carrying away her cubs, and persisted until one by one the 
hunters released her young ones. The allegory Is made to 
convey the moral by means of an exceedingly subtle variation 
of this story that a man should entirely commit himself to 
God. The forest is the world with its dangers and temptations; 
the hunters represent the devil; and the stolen cub Is the Soul 
The deceitful hunters throw down to the pursuing tigress, not 
the cub, but a mirror or glass ball The tigress seeing her own 
image reflected in a smaller size mistakes the shadow for the 
substance and delays her pursuit. The image in the mirror 
stands for the deceitfulnesses and vanities of the world which 
exert a contrary power from good and cause a forgetfulness of 
the individual soul The Tiger and Mirror appeared as figures 
in heraldry; as also the Elephant and Castle, the Castle 
being the tower on the elephant's back filled with fighting men* 
Many quaint allegories centred round elephants, animals noted 
for their intelligence and docility. Perhaps the most original 
of these represented the male and female elephants in the char- 
acters of Adam and Eve. The mandrake which the female eats 
is the Tree of Knowledge, and she passes It to the male, after 

1 In King Henry IV the soldiers in their uniforms are said to be 
" All plumed Hke estridges that wing the wind, 
Baited Hke eagles having lately bath'd." 



which she conceives and brings forth a calf. The Dragon, the 
traditional enemy of the elephant, naturally stands for the ser- 
pent which caused all the trouble. 

Other ingenious allegories included the Antelope with his 
two horns (the two Testaments) with which he cuts down 
trees (destroys all vices). In a careless hour, however, he 
becomes entangled in a bush of heather (drunkenness and 
viciousness) and is thus caught and killed by a hunter. The 
Antelope in Collar and Chains also figures in heraldry as a 
reminiscence of the story. 

A secondary grade of creatures included ants, hedgehogs, 
mice (typifying gluttony and thieving), foxes lying cunningly 
on their backs feigning death in order to catch birds, crocodiles 
with two legs, hairy and horned, caught in the act of eating a 
man, dogs (a Dalmatian is clearly discernible in the pack), a 
wolf biting its paw out of annoyance, hyenas preying on 
corpses, dromedaries, cranes guarded by a sentinel holding a 
pebble in its claw which would naturally drop if he fell asleep 
and so wake the offender; deer drawing snakes out of the 
ground and eating them (a reference, possibly, to the story of 
their horns); a Phoenix resting on a ball of spices, looking at the 
sun which will presently consume it; a nightingale sitting and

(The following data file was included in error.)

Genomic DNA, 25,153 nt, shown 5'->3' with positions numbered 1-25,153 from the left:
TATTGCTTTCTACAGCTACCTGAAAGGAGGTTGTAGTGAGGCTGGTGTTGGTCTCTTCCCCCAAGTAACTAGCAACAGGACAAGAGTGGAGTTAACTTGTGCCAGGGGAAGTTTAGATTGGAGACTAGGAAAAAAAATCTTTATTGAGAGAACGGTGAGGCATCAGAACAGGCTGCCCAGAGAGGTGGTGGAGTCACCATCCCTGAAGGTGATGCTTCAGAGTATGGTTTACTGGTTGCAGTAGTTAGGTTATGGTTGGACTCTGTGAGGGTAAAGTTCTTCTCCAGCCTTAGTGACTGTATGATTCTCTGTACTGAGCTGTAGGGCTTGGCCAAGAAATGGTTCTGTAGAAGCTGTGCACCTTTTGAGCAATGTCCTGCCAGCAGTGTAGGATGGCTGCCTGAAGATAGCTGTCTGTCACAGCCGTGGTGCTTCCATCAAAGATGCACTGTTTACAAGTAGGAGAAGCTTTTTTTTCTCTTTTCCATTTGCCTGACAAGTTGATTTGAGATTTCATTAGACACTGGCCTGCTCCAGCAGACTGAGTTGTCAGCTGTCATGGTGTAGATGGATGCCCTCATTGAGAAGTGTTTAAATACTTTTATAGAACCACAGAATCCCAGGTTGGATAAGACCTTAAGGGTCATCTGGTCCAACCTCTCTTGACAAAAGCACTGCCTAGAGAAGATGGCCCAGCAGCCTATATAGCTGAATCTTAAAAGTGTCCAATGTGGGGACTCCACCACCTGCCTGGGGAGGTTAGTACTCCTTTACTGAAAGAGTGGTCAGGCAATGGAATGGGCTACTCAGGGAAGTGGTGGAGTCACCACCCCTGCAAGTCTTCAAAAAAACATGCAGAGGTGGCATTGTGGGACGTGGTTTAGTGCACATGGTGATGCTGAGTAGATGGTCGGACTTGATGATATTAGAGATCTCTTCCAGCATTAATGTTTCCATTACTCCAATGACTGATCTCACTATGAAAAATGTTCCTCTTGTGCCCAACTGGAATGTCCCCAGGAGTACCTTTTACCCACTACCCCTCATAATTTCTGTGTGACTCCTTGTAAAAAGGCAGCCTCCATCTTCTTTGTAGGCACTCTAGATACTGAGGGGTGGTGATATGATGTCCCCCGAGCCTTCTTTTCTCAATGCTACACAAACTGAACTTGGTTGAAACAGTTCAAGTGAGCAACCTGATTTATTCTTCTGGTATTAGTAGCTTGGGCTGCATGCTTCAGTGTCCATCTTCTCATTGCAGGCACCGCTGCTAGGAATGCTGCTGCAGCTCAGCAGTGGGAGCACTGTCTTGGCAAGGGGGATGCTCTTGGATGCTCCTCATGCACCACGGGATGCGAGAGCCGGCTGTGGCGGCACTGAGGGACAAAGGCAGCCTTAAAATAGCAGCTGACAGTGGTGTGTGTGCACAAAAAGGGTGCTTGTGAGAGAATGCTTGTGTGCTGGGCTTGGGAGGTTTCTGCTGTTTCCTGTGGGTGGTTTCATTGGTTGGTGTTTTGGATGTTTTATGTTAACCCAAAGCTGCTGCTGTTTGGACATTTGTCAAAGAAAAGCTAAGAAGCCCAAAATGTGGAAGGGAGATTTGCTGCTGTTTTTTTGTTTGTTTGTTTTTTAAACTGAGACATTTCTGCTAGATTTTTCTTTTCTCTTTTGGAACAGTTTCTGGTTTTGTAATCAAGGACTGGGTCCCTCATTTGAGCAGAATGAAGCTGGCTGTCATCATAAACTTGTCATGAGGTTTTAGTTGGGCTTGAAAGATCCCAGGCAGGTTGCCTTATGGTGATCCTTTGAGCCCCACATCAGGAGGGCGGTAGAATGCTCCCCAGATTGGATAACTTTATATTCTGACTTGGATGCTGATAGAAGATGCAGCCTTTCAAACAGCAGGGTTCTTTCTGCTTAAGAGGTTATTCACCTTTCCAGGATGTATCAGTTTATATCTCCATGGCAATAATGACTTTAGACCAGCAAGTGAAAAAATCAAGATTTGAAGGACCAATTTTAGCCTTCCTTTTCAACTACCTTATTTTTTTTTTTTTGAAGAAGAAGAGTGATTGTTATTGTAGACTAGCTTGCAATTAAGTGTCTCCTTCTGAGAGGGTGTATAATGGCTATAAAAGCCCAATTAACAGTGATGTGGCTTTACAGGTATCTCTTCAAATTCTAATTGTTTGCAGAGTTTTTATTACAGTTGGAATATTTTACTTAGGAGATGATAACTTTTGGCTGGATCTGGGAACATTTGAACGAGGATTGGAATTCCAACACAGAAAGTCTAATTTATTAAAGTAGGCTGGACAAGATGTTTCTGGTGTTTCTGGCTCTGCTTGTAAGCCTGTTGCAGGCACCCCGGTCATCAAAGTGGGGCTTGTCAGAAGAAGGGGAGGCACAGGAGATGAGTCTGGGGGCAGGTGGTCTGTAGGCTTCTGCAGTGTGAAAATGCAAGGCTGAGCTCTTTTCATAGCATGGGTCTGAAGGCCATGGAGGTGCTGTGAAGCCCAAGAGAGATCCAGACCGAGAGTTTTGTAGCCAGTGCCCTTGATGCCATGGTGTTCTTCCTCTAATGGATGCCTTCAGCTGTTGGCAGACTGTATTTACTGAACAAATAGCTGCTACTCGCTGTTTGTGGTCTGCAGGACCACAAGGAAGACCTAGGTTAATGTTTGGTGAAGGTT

singing on a pyramid of eggs; a salamander in a fruit tree licking 
and poisoning the fruit; Sirens and Griffins tearing men to 
pieces. Then there were the fabulous animals of Pliny, some of 
them much improved upon, such as The Mantichora with three 
rows of teeth, blue eyes, lion's body and tail pointed with a 
sting at the end, features indicating an insatiable appetite for 
human flesh. The service of these monsters was to supplement 
the terrors of the Doom Windows in driving home to Chris- 
tian worshippers the undesirable prospect of entering the 
precincts of hell. Such horrors, always fascinating to a popular 
audience, were considered the means most ready to hand to 
instruct, or frighten, the masses. For these purposes the 
bestiaries were evidently not to be despised. The churches 
were full of similar allusions in decorative carvings on capitals, 
misericords and "poppy-heads", 



A reaction was bound to take place as soon as Intellectualism 
and sounder scholarship marked the period of the Renaissance. 
The wiser people grew tired of the prevailing absurdities and 
fictions and aimed at gaining a surer hold on scientific truth. 
But it could be exceedingly dangerous to speak too openly on 
matters that had received the approval of the Church, as many 
indeed found to their cost. Rabelais, for one, had good reason 
to hide any serious intention he might have behind a mask of 
jest and ridicule. 

With his inexhaustible sense of humour Rabelais found in 
the works of the ancients, and particularly in Pliny, a refreshing 
source of allusion, frequently of a ribald character, with which 
to embroider his somewhat mystifying philosophy. The 
Heroic Deeds ofGargantua and Pantagmel were enlivened by 
incidents which were, in effect, parodies and can scarcely be 
understood without a fairly close acquaintance with Pliny's 
text, Rabelais, much as he loved classical literature, did not 
hesitate to make uproarious fun of it. He could conjure up a 
truly exotic menagerie. His philosopher, for instance, at Ms 
studies is driven distracted by the noises around him by the 
prating of parrots, yelping of foxes, cheeping of mice, chanting 
of swans, grumbling of cushet-doves, muzzing of camels, 
buzzing of dromedaries, clamouring of cormorants, sighing of 
locusts, and a number of other varieties of clamour which 
it is unnecessary to recapitulate. 

Nor did Rabelais omit to parody the plant lore of the 
ancients. The herb Pantagruelion was a parody oa Pliny's 
description of Flax and its many uses. This marvellous herb 
in Rabelais' imagination grew to the dimensions of the Giant 
Beanstalk, and was used for medical and a large number of 
other purposes. The hangman employed it in the form of cord- 
age as one form of usefulness; and the subject of ropes and